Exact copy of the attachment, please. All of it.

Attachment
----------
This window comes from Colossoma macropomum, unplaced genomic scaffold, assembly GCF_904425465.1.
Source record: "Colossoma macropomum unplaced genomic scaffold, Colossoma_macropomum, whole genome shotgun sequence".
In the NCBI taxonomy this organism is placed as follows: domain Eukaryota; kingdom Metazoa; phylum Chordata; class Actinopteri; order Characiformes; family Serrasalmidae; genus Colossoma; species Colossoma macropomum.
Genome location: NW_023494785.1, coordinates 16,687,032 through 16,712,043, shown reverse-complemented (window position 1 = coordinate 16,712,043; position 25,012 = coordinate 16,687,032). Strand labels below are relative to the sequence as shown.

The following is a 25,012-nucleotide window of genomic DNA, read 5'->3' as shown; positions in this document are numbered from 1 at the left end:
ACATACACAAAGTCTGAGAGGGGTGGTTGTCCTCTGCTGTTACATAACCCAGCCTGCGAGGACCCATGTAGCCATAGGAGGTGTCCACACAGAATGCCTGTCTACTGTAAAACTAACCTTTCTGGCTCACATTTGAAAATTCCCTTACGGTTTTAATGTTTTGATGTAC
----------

This window comes from Colossoma macropomum, unplaced genomic scaffold, assembly GCF_904425465.1.
Source record: "Colossoma macropomum unplaced genomic scaffold, Colossoma_macropomum, whole genome shotgun sequence".
In the NCBI taxonomy this organism is placed as follows: domain Eukaryota; kingdom Metazoa; phylum Chordata; class Actinopteri; order Characiformes; family Serrasalmidae; genus Colossoma; species Colossoma macropomum.
Genome location: NW_023494785.1, coordinates 16,687,032 through 16,712,043, shown reverse-complemented (window position 1 = coordinate 16,712,043; position 25,012 = coordinate 16,687,032). Strand labels below are relative to the sequence as shown.

The following is a 25,012-nucleotide window of genomic DNA, read 5'->3' as shown; positions in this document are numbered from 1 at the left end:
ACATACACAAAGTCTGAGAGGGGTGGTTGTCCTCTGCTGTTACATAACCCAGCCTGCGAGGACCCATGTAGCCATAGGAGGTGTCCACACAGAATGCCTGTCTACTGTAAAACTAACCTTTCTGGCTCACATTTGAAAATTCCCTTACGGTTTTAATGTTTTGATGTAC